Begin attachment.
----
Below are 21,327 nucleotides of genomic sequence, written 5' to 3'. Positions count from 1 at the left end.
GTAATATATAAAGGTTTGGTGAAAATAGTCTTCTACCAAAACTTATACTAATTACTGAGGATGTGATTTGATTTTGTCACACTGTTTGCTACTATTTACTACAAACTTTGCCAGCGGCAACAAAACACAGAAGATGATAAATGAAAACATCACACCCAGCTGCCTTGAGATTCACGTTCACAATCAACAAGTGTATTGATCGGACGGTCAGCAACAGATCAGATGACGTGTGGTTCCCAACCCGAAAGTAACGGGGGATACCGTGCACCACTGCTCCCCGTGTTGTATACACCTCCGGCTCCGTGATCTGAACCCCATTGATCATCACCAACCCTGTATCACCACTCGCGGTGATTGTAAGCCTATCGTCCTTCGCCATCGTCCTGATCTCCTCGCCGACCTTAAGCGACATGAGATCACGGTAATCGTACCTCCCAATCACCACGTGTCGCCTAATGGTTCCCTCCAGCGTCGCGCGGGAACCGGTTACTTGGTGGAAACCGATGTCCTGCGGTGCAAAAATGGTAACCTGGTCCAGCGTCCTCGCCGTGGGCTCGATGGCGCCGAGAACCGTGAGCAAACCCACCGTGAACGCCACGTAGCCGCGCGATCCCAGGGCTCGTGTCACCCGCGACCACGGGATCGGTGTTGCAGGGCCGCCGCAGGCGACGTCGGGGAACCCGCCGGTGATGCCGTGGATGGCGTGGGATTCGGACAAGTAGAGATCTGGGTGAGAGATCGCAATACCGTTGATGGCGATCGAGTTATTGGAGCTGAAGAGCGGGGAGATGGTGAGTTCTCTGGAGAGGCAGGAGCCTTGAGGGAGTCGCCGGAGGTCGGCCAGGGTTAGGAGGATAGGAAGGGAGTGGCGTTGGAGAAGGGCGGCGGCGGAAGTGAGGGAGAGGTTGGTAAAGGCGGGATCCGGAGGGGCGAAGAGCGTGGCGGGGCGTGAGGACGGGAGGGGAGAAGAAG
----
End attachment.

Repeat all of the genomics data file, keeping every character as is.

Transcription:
Below are 21,327 nucleotides of genomic sequence, written 5' to 3'. Positions count from 1 at the left end.
GTAATATATAAAGGTTTGGTGAAAATAGTCTTCTACCAAAACTTATACTAATTACTGAGGATGTGATTTGATTTTGTCACACTGTTTGCTACTATTTACTACAAACTTTGCCAGCGGCAACAAAACACAGAAGATGATAAATGAAAACATCACACCCAGCTGCCTTGAGATTCACGTTCACAATCAACAAGTGTATTGATCGGACGGTCAGCAACAGATCAGATGACGTGTGGTTCCCAACCCGAAAGTAACGGGGGATACCGTGCACCACTGCTCCCCGTGTTGTATACACCTCCGGCTCCGTGATCTGAACCCCATTGATCATCACCAACCCTGTATCACCACTCGCGGTGATTGTAAGCCTATCGTCCTTCGCCATCGTCCTGATCTCCTCGCCGACCTTAAGCGACATGAGATCACGGTAATCGTACCTCCCAATCACCACGTGTCGCCTAATGGTTCCCTCCAGCGTCGCGCGGGAACCGGTTACTTGGTGGAAACCGATGTCCTGCGGTGCAAAAATGGTAACCTGGTCCAGCGTCCTCGCCGTGGGCTCGATGGCGCCGAGAACCGTGAGCAAACCCACCGTGAACGCCACGTAGCCGCGCGATCCCAGGGCTCGTGTCACCCGCGACCACGGGATCGGTGTTGCAGGGCCGCCGCAGGCGACGTCGGGGAACCCGCCGGTGATGCCGTGGATGGCGTGGGATTCGGACAAGTAGAGATCTGGGTGAGAGATCGCAATACCGTTGATGGCGATCGAGTTATTGGAGCTGAAGAGCGGGGAGATGGTGAGTTCTCTGGAGAGGCAGGAGCCTTGAGGGAGTCGCCGGAGGTCGGCCAGGGTTAGGAGGATAGGAAGGGAGTGGCGTTGGAGAAGGGCGGCGGCGGAAGTGAGGGAGAGGTTGGTAAAGGCGGGATCCGGAGGGGCGAAGAGCGTGGCGGGGCGTGAGGACGGGAGGGGAGAAGAAG